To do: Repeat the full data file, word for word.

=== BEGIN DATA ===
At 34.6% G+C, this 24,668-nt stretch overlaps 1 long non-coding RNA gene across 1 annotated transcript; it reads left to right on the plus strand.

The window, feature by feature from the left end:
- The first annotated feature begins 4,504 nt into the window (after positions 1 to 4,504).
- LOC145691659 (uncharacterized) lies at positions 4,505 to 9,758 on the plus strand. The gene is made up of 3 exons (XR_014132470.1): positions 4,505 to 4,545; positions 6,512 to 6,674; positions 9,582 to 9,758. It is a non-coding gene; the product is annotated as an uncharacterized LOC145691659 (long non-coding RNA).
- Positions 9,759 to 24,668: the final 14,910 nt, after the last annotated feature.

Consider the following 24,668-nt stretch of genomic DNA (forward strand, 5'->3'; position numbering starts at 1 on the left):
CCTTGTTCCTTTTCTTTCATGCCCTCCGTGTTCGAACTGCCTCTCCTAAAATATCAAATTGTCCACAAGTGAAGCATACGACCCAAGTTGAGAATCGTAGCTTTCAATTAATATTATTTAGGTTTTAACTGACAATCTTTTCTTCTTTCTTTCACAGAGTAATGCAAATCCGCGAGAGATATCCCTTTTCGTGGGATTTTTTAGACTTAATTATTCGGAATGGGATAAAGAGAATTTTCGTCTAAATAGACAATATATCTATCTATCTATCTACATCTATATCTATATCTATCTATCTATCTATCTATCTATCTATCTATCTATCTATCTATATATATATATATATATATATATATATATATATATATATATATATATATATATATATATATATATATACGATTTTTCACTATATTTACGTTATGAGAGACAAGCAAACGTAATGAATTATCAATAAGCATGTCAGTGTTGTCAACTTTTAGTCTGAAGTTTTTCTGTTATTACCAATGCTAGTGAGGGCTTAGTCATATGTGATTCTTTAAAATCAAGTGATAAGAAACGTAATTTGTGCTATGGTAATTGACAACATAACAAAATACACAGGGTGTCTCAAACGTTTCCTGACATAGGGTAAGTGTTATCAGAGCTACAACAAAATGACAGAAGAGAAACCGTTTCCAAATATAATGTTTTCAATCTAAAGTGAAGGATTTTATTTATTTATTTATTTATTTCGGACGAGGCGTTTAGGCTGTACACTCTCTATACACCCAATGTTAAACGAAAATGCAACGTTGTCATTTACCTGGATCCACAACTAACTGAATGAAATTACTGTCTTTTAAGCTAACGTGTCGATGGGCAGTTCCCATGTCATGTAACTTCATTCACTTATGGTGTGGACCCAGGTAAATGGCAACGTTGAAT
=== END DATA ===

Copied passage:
At 34.6% G+C, this 24,668-nt stretch overlaps 1 long non-coding RNA gene across 1 annotated transcript; it reads left to right on the plus strand.

The window, feature by feature from the left end:
- The first annotated feature begins 4,504 nt into the window (after positions 1 to 4,504).
- LOC145691659 (uncharacterized) lies at positions 4,505 to 9,758 on the plus strand. The gene is made up of 3 exons (XR_014132470.1): positions 4,505 to 4,545; positions 6,512 to 6,674; positions 9,582 to 9,758. It is a non-coding gene; the product is annotated as an uncharacterized LOC145691659 (long non-coding RNA).
- Positions 9,759 to 24,668: the final 14,910 nt, after the last annotated feature.

Consider the following 24,668-nt stretch of genomic DNA (forward strand, 5'->3'; position numbering starts at 1 on the left):
CCTTGTTCCTTTTCTTTCATGCCCTCCGTGTTCGAACTGCCTCTCCTAAAATATCAAATTGTCCACAAGTGAAGCATACGACCCAAGTTGAGAATCGTAGCTTTCAATTAATATTATTTAGGTTTTAACTGACAATCTTTTCTTCTTTCTTTCACAGAGTAATGCAAATCCGCGAGAGATATCCCTTTTCGTGGGATTTTTTAGACTTAATTATTCGGAATGGGATAAAGAGAATTTTCGTCTAAATAGACAATATATCTATCTATCTATCTACATCTATATCTATATCTATCTATCTATCTATCTATCTATCTATCTATCTATCTATCTATATATATATATATATATATATATATATATATATATATATATATATATATATATATATATATATATATACGATTTTTCACTATATTTACGTTATGAGAGACAAGCAAACGTAATGAATTATCAATAAGCATGTCAGTGTTGTCAACTTTTAGTCTGAAGTTTTTCTGTTATTACCAATGCTAGTGAGGGCTTAGTCATATGTGATTCTTTAAAATCAAGTGATAAGAAACGTAATTTGTGCTATGGTAATTGACAACATAACAAAATACACAGGGTGTCTCAAACGTTTCCTGACATAGGGTAAGTGTTATCAGAGCTACAACAAAATGACAGAAGAGAAACCGTTTCCAAATATAATGTTTTCAATCTAAAGTGAAGGATTTTATTTATTTATTTATTTATTTCGGACGAGGCGTTTAGGCTGTACACTCTCTATACACCCAATGTTAAACGAAAATGCAACGTTGTCATTTACCTGGATCCACAACTAACTGAATGAAATTACTGTCTTTTAAGCTAACGTGTCGATGGGCAGTTCCCATGTCATGTAACTTCATTCACTTATGGTGTGGACCCAGGTAAATGGCAACGTTGAAT